Ach bleib bei uns, Herr Jesu Christ

Occasionally people ask how I “see” music. I do tend to perceive music visually, as a set of continually changing spatial relationships: with distance along axes representing pitch, time and tonal relativity. This technology gives some idea… though I would like there to be a third dimension of visual representation (toward you the viewer) which represents tension and release, i.e. gravity, through distance from the tonic… at the D minor the notes are at the default screen distance from you, and as they move around the circle of fifths they move closer or farther from you.

0 thoughts on “Ach bleib bei uns, Herr Jesu Christ

  1. Marvelous! And to think that I once could play that (but POORLY!) on an actual organ… It was great to feel the virtual foot-pedals again.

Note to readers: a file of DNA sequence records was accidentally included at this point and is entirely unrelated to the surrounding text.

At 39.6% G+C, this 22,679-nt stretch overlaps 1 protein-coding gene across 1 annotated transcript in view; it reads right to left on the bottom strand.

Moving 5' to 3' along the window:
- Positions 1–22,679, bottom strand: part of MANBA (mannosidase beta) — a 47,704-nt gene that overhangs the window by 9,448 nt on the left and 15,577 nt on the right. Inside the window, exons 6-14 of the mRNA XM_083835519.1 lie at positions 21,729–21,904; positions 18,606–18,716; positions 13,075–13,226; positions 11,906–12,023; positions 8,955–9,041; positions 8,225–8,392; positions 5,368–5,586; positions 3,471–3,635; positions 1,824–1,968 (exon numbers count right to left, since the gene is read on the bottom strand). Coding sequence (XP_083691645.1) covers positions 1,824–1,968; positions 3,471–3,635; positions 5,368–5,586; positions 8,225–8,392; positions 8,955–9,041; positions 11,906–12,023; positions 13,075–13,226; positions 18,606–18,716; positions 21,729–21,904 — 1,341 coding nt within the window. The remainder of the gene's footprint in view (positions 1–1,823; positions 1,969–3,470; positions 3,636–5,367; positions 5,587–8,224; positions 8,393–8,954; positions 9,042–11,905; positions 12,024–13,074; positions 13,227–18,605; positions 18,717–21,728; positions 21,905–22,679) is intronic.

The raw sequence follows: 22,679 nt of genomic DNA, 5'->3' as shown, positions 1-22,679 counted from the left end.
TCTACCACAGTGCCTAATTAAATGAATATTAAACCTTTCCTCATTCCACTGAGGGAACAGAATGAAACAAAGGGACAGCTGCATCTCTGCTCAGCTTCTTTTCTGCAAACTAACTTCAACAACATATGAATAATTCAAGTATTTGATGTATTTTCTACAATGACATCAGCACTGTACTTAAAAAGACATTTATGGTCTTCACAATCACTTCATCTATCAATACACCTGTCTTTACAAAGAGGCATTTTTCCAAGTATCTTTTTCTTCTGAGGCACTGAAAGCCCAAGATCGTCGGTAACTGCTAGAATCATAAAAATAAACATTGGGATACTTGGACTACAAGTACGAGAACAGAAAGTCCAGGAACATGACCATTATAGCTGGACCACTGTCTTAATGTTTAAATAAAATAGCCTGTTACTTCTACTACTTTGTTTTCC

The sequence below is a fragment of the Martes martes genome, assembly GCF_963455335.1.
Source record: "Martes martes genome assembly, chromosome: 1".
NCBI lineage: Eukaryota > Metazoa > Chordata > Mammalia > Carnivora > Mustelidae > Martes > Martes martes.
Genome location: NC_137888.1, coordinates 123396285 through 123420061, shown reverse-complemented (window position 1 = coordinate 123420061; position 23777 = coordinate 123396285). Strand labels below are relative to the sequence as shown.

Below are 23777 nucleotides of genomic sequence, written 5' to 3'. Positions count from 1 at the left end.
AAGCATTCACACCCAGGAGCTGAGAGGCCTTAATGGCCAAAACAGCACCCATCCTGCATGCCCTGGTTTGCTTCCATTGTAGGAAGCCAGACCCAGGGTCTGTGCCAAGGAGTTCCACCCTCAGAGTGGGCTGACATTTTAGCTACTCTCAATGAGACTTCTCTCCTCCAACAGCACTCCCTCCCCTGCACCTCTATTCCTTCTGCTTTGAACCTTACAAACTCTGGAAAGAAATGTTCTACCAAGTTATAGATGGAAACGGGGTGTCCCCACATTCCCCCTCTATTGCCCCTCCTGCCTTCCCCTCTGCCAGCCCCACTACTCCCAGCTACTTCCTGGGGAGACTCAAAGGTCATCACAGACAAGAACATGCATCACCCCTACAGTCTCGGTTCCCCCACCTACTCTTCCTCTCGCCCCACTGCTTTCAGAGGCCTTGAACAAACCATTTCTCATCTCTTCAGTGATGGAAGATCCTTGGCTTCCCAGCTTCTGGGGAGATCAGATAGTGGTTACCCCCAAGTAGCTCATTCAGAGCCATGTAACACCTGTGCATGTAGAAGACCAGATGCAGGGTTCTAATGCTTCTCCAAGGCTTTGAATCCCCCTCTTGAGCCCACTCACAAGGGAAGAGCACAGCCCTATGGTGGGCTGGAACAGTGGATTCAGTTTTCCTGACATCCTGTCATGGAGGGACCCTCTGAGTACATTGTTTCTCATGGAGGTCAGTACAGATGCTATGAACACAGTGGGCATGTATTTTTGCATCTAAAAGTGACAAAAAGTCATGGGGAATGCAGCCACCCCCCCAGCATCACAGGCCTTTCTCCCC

Reminded me of the human voice-pitch displays I built for DARPA back in the ’70s. We also used a fixed "now" point whose height was proportional to pitch, and a time-axis flowing leftwards from "now." This was so much more beautiful… the shapes and colors showed so much of the deep structure of the music. Tnx for the pointer πŸ™‚

  2. Followup: I saw one live realization of the Circle of Fifths — an editor friend posted this in SlashDot:

    about a Princeton Prof., Dmitri Tymoczko, whose website is here:

    There’s a Science News blogpost about him:

    Here’s the specific demo .MOV about a visual representation of the Circle of Fifths:

    … It doesn’t look like is quuuite what you were looking for, but it’s fun to look at — esp for me since I used to play that piece myself… πŸ™‚

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